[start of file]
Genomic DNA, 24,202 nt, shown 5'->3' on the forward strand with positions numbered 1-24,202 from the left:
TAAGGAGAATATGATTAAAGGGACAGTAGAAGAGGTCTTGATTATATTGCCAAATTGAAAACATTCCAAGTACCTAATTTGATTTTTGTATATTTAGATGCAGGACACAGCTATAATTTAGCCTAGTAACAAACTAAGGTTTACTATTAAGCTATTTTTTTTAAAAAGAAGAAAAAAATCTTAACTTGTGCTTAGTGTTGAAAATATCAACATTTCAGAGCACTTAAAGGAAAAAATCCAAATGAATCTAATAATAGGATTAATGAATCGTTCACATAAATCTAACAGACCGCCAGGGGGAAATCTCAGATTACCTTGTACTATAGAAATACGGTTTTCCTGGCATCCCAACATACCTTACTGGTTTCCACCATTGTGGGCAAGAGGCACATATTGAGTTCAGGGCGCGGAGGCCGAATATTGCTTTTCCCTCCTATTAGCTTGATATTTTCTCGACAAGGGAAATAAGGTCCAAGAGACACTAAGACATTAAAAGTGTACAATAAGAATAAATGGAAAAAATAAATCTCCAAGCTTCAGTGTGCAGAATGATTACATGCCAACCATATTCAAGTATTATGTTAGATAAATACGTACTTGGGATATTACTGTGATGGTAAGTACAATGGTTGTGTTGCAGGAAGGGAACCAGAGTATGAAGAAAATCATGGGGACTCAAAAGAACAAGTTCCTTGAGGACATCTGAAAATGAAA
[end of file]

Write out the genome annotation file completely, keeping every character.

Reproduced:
Genomic DNA, 24,202 nt, shown 5'->3' on the forward strand with positions numbered 1-24,202 from the left:
TAAGGAGAATATGATTAAAGGGACAGTAGAAGAGGTCTTGATTATATTGCCAAATTGAAAACATTCCAAGTACCTAATTTGATTTTTGTATATTTAGATGCAGGACACAGCTATAATTTAGCCTAGTAACAAACTAAGGTTTACTATTAAGCTATTTTTTTTAAAAAGAAGAAAAAAATCTTAACTTGTGCTTAGTGTTGAAAATATCAACATTTCAGAGCACTTAAAGGAAAAAATCCAAATGAATCTAATAATAGGATTAATGAATCGTTCACATAAATCTAACAGACCGCCAGGGGGAAATCTCAGATTACCTTGTACTATAGAAATACGGTTTTCCTGGCATCCCAACATACCTTACTGGTTTCCACCATTGTGGGCAAGAGGCACATATTGAGTTCAGGGCGCGGAGGCCGAATATTGCTTTTCCCTCCTATTAGCTTGATATTTTCTCGACAAGGGAAATAAGGTCCAAGAGACACTAAGACATTAAAAGTGTACAATAAGAATAAATGGAAAAAATAAATCTCCAAGCTTCAGTGTGCAGAATGATTACATGCCAACCATATTCAAGTATTATGTTAGATAAATACGTACTTGGGATATTACTGTGATGGTAAGTACAATGGTTGTGTTGCAGGAAGGGAACCAGAGTATGAAGAAAATCATGGGGACTCAAAAGAACAAGTTCCTTGAGGACATCTGAAAATGAAA